Antioxidant defense: vitamins E and C and carotenoids

Diabetes. 1997 Sep;46 Suppl 2:S14-8. doi: 10.2337/diab.46.2.s14.


Reactive oxygen species are thought to be implicated in the pathogenesis of various human diseases. They are generated endogenously under physiological and pathological conditions but also upon exposure to exogenous challenge. The organism maintains defense systems against reactive oxygen species, including enzymes and low-molecular-weight antioxidants. Important antioxidants such as vitamins E and C and carotenoids are provided from the diet. Vitamin E, as the major chain-breaking antioxidant, inhibits lipid peroxidation, thus preventing membrane damage and modification of low-density lipoproteins. It is regenerated by the water-soluble vitamin C. Carotenoids efficiently scavenge singlet molecular oxygen and peroxyl radicals. There is increasing evidence from epidemiological studies, animal experiments, and in vitro investigations that an increased intake of antioxidants is associated with a diminished risk for several diseases.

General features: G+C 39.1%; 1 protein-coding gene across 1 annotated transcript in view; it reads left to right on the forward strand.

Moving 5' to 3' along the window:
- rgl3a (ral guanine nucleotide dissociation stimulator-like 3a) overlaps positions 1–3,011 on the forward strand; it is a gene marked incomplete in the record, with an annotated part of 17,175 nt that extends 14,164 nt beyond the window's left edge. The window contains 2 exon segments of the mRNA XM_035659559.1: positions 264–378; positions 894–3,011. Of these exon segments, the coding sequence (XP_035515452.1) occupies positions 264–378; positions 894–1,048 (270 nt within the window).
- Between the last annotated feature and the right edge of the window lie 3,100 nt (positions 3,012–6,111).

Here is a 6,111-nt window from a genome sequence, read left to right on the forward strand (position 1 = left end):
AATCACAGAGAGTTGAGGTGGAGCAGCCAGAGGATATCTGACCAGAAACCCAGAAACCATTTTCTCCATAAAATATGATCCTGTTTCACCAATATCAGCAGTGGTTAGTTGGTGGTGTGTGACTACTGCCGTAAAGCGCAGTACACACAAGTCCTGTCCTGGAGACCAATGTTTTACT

MeSH terms

  • Animals
  • Antioxidants*
  • Ascorbic Acid / physiology*
  • Cardiovascular Diseases / physiopathology
  • Diabetic Nephropathies / physiopathology
  • Diabetic Retinopathy / physiopathology
  • Diet
  • Humans
  • Reactive Oxygen Species / physiology*
  • Vitamin E / physiology*


  • Antioxidants
  • Reactive Oxygen Species
  • Vitamin E
  • Ascorbic Acid